For Immediate Release
February 28, 2003
Key Points from the President's Remarks on Iraq and the Middle
The danger posed by Saddam Hussein and his weapons cannot be
ignored or wished away. We hope the Iraqi regime will meet the demands
of the UN and disarm, fully and peacefully. If it does not, we are
prepared to disarm Iraq by force.
Acting against this danger will also contribute greatly to the
long term safety and stability of the Middle East and the world.
The first to benefit from a free Iraq would be the Iraqi people
themselves. Their lives and freedom matter little to Saddam Hussein,
but matter greatly to us. If we must use force, the United States and
our allies stand ready to help the citizens of a liberated Iraq.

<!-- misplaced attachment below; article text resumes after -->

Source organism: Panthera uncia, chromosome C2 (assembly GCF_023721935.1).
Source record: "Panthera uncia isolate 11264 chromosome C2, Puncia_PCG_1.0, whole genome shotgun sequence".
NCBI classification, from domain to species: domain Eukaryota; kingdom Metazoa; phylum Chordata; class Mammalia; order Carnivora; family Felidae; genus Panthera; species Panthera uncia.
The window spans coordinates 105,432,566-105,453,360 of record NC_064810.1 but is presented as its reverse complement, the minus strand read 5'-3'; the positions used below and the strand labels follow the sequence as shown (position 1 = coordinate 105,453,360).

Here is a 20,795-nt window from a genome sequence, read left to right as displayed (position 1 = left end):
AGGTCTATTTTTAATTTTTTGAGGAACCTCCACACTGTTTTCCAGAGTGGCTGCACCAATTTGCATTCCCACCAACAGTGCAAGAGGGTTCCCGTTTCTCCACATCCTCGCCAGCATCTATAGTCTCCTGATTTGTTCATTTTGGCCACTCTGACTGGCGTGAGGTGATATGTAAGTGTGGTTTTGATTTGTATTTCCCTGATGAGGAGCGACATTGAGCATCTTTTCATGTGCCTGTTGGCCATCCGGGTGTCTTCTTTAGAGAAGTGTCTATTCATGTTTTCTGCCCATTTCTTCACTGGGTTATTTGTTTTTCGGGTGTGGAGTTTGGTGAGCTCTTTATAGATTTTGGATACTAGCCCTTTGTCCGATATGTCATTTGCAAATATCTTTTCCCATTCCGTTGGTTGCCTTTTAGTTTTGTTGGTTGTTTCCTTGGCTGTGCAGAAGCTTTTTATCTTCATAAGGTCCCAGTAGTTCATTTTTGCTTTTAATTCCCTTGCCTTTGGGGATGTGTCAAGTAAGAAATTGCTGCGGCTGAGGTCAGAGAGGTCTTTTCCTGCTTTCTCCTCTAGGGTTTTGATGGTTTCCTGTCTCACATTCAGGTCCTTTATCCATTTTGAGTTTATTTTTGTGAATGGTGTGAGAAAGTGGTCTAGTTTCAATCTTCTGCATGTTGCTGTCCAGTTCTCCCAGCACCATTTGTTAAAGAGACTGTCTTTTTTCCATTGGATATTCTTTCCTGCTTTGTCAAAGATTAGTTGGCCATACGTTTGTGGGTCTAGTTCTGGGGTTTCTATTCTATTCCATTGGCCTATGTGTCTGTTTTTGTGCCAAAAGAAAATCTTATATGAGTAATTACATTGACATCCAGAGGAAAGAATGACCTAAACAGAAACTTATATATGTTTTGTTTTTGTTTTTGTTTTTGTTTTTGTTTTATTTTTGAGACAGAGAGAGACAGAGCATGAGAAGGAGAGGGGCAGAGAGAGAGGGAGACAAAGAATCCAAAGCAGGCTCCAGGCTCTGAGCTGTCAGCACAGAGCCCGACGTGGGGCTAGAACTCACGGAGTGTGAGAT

Rebuilding Iraq will require a sustained commitment from many
nations, including our own: We will remain in Iraq as long as
necessary, and not a day more. The nation of Iraq - with its proud
heritage, abundant resources, and skilled, educated people - is fully
capable of achieving democracy and living in freedom.
Success in Iraq will deprive terrorist networks of a wealthy
patron that pays for terrorist training, and other regimes will be
given clear warning that support for terror will not be tolerated.
The United States and other countries continue to work on a
roadmap for peace. Success in Iraq could begin a new stage for Middle
East peace, and set in motion progress towards a truly democratic
A Palestinian state must be reformed and peaceful and abandon
forever the use of terror.
For its part, the new government of Israel - as security
improves - will be expected to support the creation of a Palestinian
state and work toward a final status agreement, and settlement activity
And the Arab states will be expected to meet their
responsibilities to oppose terrorism, support the emergence of a
peaceful and democratic Palestine, and state clearly that they will
live in peace with Israel.
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